I defined myself in many ways by what I did, not who I was. But nonetheless, I stopped working, with the support of everyone around me, including our team, so I could decrease my stress and focus on my health and my kids. It was harder than I like to admit, partially because putting an extrovert at home … in bed … alone … is basically hell. But when the fog cleared, I realized I could see everything brighter, I could hear everything clearer, and I could feel all the love around me. The fall leaves. My kids’ laughter. Every hug. It was all on full blast, even in the silence. And my light was still bright, even in my pain.

Some things I’ve learned so far …

Trust your gut, and check your colon. You are the only one who can hear it, so don’t push that little voice aside. Trust yourself and advocate for your life, healthwise and otherwise. And if you are 40+, don’t be a wuss and go get a colonoscopy.

My shit stinks, and so does yours. So let’s be kind to each other and show some grace. We are all doing the best we can in this crazy, crazy world. Also — don’t forget to surround yourself with people who will call you out on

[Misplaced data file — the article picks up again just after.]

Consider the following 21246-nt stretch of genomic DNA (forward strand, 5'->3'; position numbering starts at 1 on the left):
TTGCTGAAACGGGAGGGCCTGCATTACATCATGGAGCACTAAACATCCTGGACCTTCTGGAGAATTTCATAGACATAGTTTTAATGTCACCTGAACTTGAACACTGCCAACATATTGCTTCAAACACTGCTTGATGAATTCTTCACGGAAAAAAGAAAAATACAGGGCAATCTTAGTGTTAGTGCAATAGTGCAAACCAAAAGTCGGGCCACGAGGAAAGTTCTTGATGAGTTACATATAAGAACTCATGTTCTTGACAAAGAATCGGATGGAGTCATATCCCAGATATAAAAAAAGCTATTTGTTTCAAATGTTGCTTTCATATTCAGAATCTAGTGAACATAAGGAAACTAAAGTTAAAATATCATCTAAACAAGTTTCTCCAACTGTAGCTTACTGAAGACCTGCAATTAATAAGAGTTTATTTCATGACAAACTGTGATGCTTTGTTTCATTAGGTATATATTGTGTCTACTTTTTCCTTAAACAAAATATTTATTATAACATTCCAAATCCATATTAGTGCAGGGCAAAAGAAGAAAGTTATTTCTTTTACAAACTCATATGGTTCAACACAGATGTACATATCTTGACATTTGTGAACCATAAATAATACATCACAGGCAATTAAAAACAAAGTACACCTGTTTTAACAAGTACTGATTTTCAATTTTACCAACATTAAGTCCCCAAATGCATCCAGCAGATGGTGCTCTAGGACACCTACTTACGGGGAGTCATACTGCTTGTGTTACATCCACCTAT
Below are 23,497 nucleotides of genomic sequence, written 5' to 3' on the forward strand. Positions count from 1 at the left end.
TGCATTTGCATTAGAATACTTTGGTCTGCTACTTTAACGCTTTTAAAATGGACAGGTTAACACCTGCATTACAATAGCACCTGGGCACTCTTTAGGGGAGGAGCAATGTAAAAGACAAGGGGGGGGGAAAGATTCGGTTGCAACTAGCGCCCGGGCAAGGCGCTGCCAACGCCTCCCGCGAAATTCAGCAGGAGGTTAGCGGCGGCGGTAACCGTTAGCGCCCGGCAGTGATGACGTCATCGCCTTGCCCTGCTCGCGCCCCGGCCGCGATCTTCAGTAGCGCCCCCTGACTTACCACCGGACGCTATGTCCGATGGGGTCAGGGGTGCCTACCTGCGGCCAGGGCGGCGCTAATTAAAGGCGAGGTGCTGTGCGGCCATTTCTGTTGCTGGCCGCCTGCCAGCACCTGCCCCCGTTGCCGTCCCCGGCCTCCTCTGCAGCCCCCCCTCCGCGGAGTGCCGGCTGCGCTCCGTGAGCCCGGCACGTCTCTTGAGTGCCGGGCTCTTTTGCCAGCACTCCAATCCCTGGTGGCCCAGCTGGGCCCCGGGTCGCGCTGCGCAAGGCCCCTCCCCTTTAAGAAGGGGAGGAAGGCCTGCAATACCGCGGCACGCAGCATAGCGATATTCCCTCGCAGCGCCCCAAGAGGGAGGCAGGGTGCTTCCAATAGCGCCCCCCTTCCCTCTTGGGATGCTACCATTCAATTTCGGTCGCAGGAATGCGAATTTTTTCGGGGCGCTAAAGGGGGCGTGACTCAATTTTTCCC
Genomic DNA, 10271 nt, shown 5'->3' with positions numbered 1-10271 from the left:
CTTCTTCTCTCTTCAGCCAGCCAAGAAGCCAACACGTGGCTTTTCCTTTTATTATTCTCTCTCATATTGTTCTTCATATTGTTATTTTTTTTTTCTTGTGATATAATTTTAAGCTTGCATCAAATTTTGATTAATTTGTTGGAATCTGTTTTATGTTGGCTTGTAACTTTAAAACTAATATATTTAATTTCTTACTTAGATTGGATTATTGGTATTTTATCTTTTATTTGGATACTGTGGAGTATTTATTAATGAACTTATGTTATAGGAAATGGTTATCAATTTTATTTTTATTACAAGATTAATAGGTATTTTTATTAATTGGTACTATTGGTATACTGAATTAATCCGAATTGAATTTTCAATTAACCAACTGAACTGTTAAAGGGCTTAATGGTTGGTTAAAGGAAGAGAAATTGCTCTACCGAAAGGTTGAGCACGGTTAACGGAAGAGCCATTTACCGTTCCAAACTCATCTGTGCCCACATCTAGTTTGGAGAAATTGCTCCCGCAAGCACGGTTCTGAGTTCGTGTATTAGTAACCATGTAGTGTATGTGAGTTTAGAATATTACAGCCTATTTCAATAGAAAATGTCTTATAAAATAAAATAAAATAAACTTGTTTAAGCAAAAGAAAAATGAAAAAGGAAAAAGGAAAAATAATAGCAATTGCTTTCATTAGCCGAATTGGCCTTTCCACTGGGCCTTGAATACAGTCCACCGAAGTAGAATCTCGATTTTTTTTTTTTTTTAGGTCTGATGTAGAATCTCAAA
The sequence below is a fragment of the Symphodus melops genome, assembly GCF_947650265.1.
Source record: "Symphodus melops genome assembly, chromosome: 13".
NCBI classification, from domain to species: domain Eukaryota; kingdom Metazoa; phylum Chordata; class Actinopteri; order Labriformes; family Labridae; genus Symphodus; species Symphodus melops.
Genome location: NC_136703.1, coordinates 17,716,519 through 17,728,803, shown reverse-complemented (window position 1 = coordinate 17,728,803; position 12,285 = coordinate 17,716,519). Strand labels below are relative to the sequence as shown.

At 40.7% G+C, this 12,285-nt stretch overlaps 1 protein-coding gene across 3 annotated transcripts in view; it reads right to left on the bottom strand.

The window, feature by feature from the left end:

your shit when needed and love you anyway. Because sometimes we need that too (even when you’re shitting in an ostomy bag).

You are not chopped liver (even if you have a chopped liver). I didn’t know the ripple effect that my light had on the people around me. It’s been a crazy experience to hear that friends and acquaintances alike, from all over the country, feel that I have positively affected their lives. That I’ve inspired them, in the past or through my posts since my diagnosis. Don’t ever doubt that you matter to the world. Don’t dim your light. The world needs you.

Follow Kelly’s journey on her blog, The Dimmer Switch, at

Resources: Colorectal Cancer Alliance – Colon Cancer Coalition – Fight Colorectal Cancer –

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America Made Accessible goMARTI

A fleet of self-driving vehicles using state-of-the-art technology have begun winding around Grand Rapids roads, providing residents and visitors with a new option for transportation. The 18-month pilot program named goMARTI (Minnesota’s Autonomous Rural Transit Initiative) is a free, on-demand shuttle service that covers nearly 17 square miles throughout Grand Rapids, Minnesota, with around 70 pickup and drop-off points.

Three of the five self-driving shuttles are wheelchairaccessible vehicles offering an innovative way to provide safe, accessible transportation for all Minnesotans, especially those with transportation challenges. U.S. Sen. Amy Klobuchar attended the goMARTI launch in Grand Rapids on Oct. 5. “We are keeping rural communities moving forward by harnessing cuttingedge technology transit systems to match where we are now and where we need to be,” said Sen. Klobuchar.